We hit the road to Paris and paid a visit to the Pasteur Institute. The Institute’s museum is located in Pasteur’s former house and includes several rooms preserved since the 1800’s! One of my favorite rooms contained glassware, instruments, and even chemicals that Pasteur used in chronological order, tracing his work from fermentation to pasteurization to vaccination. The rest of the Institute is a scientific research center, something like an amalgamation of the CDC and National Laboratories in the United States.
Everybody with any interest in science has heard of Pasteur, but to a practicing scientist the myth of Pasteur seems a little too perfect. Pasteur’s productivity was a cut above everyone else’s during his time. To an extent, this was because he had latched onto a deep idea that everyone else had missed. At the same time, the story of Pasteur has a dark side: he kept his notebooks secret for his entire career. Once they became public, it was clear that he had exercised some deception in reporting his discoveries. I suppose we can conclude that in launching the field of microbiology, he was as much a marketer as a scientist. The whole issue of Pasteur’s legacy is interesting because his discoveries directly saved thousands of lives. It’s hard to argue that his deceptions weren’t worth it in the long run.
In the afternoon, we checked out some of the research facilities. I toured the protein crystallography center, where automated machines are used to set up thousands of crystallizations in a matter of a few minutes. The entire process of forming and handling crystals is managed by machines—all the scientist does is examine images and use computer interfaces to “grab” microscopic crystals. Truly amazing, as I can still remember when the process of protein crystallization was extremely painstaking and long winded!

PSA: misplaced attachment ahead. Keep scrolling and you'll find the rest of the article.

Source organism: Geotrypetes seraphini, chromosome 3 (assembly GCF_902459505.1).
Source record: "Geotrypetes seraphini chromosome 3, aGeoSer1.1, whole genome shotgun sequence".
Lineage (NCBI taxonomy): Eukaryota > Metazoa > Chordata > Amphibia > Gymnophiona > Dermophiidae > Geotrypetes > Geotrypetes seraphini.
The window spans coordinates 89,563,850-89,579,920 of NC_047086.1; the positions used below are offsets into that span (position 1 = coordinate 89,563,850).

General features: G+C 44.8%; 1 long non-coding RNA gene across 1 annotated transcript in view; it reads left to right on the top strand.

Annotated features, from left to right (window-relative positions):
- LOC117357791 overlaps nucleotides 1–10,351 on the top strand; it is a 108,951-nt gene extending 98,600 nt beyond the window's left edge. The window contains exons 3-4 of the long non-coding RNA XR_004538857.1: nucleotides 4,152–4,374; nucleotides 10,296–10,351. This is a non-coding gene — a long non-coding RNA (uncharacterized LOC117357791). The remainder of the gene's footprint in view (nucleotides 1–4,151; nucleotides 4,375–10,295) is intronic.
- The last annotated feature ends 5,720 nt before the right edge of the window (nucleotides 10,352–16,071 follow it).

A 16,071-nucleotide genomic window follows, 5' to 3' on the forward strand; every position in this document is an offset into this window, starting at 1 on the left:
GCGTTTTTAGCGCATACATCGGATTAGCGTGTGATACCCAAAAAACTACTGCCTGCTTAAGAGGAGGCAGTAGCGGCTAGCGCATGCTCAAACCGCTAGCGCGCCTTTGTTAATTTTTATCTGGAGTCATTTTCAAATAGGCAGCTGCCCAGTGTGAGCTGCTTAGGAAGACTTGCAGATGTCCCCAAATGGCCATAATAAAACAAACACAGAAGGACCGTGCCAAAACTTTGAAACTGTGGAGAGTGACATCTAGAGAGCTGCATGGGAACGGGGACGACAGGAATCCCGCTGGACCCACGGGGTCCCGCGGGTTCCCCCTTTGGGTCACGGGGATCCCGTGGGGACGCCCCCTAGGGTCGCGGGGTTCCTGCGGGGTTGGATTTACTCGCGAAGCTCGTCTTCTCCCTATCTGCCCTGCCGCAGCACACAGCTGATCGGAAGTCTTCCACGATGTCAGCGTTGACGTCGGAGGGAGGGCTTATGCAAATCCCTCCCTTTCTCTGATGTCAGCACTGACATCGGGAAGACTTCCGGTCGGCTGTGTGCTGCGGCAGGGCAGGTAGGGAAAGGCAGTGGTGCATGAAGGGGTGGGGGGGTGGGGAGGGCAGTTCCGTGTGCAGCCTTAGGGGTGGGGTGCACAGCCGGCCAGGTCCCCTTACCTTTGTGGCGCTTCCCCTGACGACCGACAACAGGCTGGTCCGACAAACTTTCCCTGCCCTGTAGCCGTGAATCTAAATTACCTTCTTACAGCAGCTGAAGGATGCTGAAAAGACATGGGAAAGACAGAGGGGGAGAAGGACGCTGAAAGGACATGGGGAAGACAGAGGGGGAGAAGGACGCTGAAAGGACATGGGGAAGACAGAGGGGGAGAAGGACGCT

For the rest of our time in Paris, I tried to get off the beaten path as much as I could (can’t stand waiting in lines). There are all kinds of interesting hidden gems in the vicinity of the more popular tourist attractions in Paris. For example, the Crypte Archéologique museum is underneath the Île de la Cité—while people were waiting to see Notre Dame above me, I was exploring Roman ruins unearthed at the center of Paris in the nineteenth century!
Earlier this year, I happened on a neat little book about experiencing Paris and its environs by train. The first chapter mentions several cathedrals that are just a short train ride from the center of Paris. The cathedral of St. Denis, near the end of the no. 13 Métro line, contains the remains of most of the kings and queens of France. In contrast to Westminster Abbey in London, this church is far from the center of Paris, evoking the classic image of the French aristocracy as detached and elitist. Smiling down on the unassuming sarcophagi of Marie Antoinette and Louis XVI is exactly as satisfying as it sounds! The crypt beneath the church also includes an ancient Roman cemetery containing the remains of Saint Denis himself.